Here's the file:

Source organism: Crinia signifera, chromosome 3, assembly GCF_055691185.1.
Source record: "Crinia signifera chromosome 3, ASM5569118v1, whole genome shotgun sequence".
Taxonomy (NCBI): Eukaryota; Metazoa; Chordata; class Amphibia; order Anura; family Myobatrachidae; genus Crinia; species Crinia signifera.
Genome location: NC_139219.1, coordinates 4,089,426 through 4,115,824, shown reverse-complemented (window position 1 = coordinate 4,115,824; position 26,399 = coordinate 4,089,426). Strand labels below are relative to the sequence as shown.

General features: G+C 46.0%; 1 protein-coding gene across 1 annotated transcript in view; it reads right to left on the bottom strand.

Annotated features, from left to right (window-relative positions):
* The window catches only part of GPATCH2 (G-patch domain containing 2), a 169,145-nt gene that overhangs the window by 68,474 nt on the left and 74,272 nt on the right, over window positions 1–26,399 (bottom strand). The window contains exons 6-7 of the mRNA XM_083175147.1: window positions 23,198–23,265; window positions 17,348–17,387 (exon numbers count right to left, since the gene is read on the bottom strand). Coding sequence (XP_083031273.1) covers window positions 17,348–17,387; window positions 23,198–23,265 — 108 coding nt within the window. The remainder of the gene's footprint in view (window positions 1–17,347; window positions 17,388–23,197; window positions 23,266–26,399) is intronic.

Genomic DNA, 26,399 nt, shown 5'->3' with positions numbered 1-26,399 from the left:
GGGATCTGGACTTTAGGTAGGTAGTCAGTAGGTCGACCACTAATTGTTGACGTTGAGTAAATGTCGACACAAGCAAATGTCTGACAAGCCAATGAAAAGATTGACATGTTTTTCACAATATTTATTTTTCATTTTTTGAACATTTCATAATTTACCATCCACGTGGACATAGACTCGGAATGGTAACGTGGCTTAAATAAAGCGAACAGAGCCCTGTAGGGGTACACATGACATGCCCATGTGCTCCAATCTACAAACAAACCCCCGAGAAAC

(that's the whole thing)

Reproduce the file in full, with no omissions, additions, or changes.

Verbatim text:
Source organism: Crinia signifera, chromosome 3, assembly GCF_055691185.1.
Source record: "Crinia signifera chromosome 3, ASM5569118v1, whole genome shotgun sequence".
Taxonomy (NCBI): Eukaryota; Metazoa; Chordata; class Amphibia; order Anura; family Myobatrachidae; genus Crinia; species Crinia signifera.
Genome location: NC_139219.1, coordinates 4,089,426 through 4,115,824, shown reverse-complemented (window position 1 = coordinate 4,115,824; position 26,399 = coordinate 4,089,426). Strand labels below are relative to the sequence as shown.

General features: G+C 46.0%; 1 protein-coding gene across 1 annotated transcript in view; it reads right to left on the bottom strand.

Annotated features, from left to right (window-relative positions):
* The window catches only part of GPATCH2 (G-patch domain containing 2), a 169,145-nt gene that overhangs the window by 68,474 nt on the left and 74,272 nt on the right, over window positions 1–26,399 (bottom strand). The window contains exons 6-7 of the mRNA XM_083175147.1: window positions 23,198–23,265; window positions 17,348–17,387 (exon numbers count right to left, since the gene is read on the bottom strand). Coding sequence (XP_083031273.1) covers window positions 17,348–17,387; window positions 23,198–23,265 — 108 coding nt within the window. The remainder of the gene's footprint in view (window positions 1–17,347; window positions 17,388–23,197; window positions 23,266–26,399) is intronic.

Genomic DNA, 26,399 nt, shown 5'->3' with positions numbered 1-26,399 from the left:
GGGATCTGGACTTTAGGTAGGTAGTCAGTAGGTCGACCACTAATTGTTGACGTTGAGTAAATGTCGACACAAGCAAATGTCTGACAAGCCAATGAAAAGATTGACATGTTTTTCACAATATTTATTTTTCATTTTTTGAACATTTCATAATTTACCATCCACGTGGACATAGACTCGGAATGGTAACGTGGCTTAAATAAAGCGAACAGAGCCCTGTAGGGGTACACATGACATGCCCATGTGCTCCAATCTACAAACAAACCCCCGAGAAAC